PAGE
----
The Real Cost of Meetings and How to Make Them Worth The Investing

Understand the financial investment behind every meeting and ensure a good return on investment when spending company time

The Real Cost of Meetings and How to Make Them Worth The Investing

When it comes to spending money, companies will almost always have very specific rules and plans in place to ensure that capital is spent only to drive their goals and company mission. Anything that falls outside of that or that is deemed low value will most often never be approved in the first place.

On the other hand, how we spend time doesn’t often go through the same level of scrutiny. Treating time as the most valuable resource is key to ensuring that it is invested with the same care and strategic planning equal to how a company would spend capital.

Of course, we can leverage time management tools and find other ways to enhance productivity in the workplace. But there is one area that is often a clear culprit of wasted time; meetings.

Meetings could be costing your company a very significant amount. And, as technology enables easier and more flexible solutions to get people together, the number of meetings is steadily increasing. According to a study done by Bain & Company, organizations spend about 15% of their collective time in meetings.

It goes without saying that meetings are essential for collaboration, exchanging information, and building great relationships at work. But the unfortunate truth is that most of the time spent in meetings is wasted time.

A survey by the Harvard Business Review in 2017 shows that out of 182 senior managers in a variety of different industries, a huge 71% said that meetings are unproductive and inefficient, and 65% agreed that meetings kept them from being able to actually do their jobs.

Ok, so we know that a huge percentage of meetings are wasteful. But just how much damage are they really doing? With the average executive spending an average of 23 hours a week in meetings, assuming the salary is around the $200,000 average, the investment for just that one single executive over the span of a working year totals $114, 816.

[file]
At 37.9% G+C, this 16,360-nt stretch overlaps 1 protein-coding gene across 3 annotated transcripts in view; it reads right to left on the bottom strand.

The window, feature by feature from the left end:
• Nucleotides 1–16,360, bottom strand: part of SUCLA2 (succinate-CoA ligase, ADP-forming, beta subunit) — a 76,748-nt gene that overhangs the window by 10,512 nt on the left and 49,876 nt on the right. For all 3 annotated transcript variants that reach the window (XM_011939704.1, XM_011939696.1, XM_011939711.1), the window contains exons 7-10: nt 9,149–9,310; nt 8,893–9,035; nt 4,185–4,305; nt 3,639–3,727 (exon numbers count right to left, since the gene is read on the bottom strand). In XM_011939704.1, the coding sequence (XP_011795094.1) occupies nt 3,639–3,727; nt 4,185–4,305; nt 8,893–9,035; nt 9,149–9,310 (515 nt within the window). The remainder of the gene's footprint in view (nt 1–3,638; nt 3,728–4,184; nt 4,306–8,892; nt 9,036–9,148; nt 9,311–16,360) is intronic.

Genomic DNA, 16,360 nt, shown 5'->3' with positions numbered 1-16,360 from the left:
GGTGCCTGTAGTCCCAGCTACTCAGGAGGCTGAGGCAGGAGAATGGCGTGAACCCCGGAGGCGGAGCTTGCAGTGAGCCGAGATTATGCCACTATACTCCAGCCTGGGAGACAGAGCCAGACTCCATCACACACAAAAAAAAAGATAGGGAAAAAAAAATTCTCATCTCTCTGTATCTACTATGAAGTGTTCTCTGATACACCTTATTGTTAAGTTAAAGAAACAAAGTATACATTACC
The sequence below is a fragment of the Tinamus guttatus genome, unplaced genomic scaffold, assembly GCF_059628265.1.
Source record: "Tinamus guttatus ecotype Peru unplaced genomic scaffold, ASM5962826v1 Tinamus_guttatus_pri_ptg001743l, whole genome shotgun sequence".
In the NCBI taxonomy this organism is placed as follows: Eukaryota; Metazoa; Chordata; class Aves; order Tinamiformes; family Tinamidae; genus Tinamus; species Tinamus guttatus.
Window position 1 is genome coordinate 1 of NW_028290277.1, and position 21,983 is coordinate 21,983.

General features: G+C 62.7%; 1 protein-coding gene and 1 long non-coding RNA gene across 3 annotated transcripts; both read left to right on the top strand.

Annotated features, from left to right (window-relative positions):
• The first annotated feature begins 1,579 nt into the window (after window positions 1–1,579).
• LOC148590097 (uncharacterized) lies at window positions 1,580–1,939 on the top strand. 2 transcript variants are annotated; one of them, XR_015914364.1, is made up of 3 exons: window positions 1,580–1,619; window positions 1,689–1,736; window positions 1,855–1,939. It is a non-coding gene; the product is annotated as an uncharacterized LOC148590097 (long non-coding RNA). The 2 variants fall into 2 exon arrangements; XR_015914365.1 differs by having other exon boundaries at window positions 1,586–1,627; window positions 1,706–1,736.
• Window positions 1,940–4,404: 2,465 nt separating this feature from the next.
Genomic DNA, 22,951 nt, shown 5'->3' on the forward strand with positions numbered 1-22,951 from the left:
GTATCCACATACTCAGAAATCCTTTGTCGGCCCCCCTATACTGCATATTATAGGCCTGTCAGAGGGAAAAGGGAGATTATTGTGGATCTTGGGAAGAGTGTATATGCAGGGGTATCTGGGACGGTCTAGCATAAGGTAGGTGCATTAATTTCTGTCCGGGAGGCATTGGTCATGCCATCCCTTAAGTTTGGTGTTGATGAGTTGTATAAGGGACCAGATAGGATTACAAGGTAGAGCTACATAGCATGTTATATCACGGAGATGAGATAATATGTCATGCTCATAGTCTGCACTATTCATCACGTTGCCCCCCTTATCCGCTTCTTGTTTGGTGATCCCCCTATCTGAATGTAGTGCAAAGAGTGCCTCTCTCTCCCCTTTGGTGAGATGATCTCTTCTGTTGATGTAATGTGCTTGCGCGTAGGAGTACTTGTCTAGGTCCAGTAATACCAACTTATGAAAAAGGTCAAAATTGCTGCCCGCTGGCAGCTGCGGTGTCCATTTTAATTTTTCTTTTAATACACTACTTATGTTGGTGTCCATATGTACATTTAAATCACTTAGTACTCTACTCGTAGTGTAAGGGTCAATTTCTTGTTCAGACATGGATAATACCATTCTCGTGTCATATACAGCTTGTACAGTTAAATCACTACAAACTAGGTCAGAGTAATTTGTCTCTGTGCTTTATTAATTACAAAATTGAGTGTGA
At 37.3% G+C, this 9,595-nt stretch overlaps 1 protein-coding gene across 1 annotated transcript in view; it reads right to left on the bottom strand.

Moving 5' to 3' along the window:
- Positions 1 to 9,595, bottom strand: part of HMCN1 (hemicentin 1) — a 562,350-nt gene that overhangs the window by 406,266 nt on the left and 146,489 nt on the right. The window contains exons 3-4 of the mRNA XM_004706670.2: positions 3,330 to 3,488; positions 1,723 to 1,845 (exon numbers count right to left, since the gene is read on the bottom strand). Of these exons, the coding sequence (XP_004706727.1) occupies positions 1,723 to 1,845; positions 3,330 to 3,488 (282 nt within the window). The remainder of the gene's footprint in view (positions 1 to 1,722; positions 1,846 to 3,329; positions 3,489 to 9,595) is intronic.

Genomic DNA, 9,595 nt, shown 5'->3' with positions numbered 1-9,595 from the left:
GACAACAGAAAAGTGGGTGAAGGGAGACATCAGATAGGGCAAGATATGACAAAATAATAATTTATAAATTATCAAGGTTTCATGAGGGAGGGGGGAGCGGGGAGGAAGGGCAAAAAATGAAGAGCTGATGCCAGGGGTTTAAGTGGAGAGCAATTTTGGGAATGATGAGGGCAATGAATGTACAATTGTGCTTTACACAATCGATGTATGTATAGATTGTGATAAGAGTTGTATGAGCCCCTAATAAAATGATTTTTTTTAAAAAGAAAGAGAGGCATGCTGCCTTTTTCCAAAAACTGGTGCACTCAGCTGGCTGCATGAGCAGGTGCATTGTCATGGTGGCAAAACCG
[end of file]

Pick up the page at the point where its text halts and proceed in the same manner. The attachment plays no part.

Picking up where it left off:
Crunching The Numbers

Let’s look at an example using a theoretical small tech startup with 50 employees, and calculate the monthly financial investment of the meetings they might have.

  • Daily 15 minute catch-ups for all employees = $18,260
  • Weekly 1 hr sales / account update assuming 12 attendees with an average salary of $110K = $3,696
  • Weekly 90-minute Leadership meeting with 10 attendees with an average salary of $150K = $6,300
  • Bi-weekly 1 hour Product/ design meeting with 8 attendees with an average salary of 100K = $4,480
  • Fortnightly development showcase 1 hour for all employees = $7,000

These 5 meetings would barely begin to scratch the surface of the reality of the number of meetings that would take place, but even so, the financial investment comes in at just under $40,000.

Already we can see the significance of that investment. And when you add in the ad-hoc meetings that are planned last minute, the 1-on-1 fortnightly catch-up with the manager, and the bigger quarterly planning meetings, that number easily doubles or triples.

This meeting cost calculator is a great tool to get a clear understanding of the financial impact a meeting can have.

The investment isn’t just purely in the hours spent in meetings though, a large amount of time is necessary for planning for those meetings too. Pulling together sales reports, writing meeting agendas, booking rooms, inviting attendees, organizing catering for longer meetings, the list goes on.

How To Ensure a Valuable Return on Investment

Meetings are inevitable. We can’t just stop having meetings full stop and expect to grow and maintain innovative and successful companies. Meetings provide opportunities for collaboration, for sharing knowledge and ideas, for bringing people together, and creating bonds that foster great company culture. There are huge benefits to having meetings. But, those benefits only come out of effective meetings.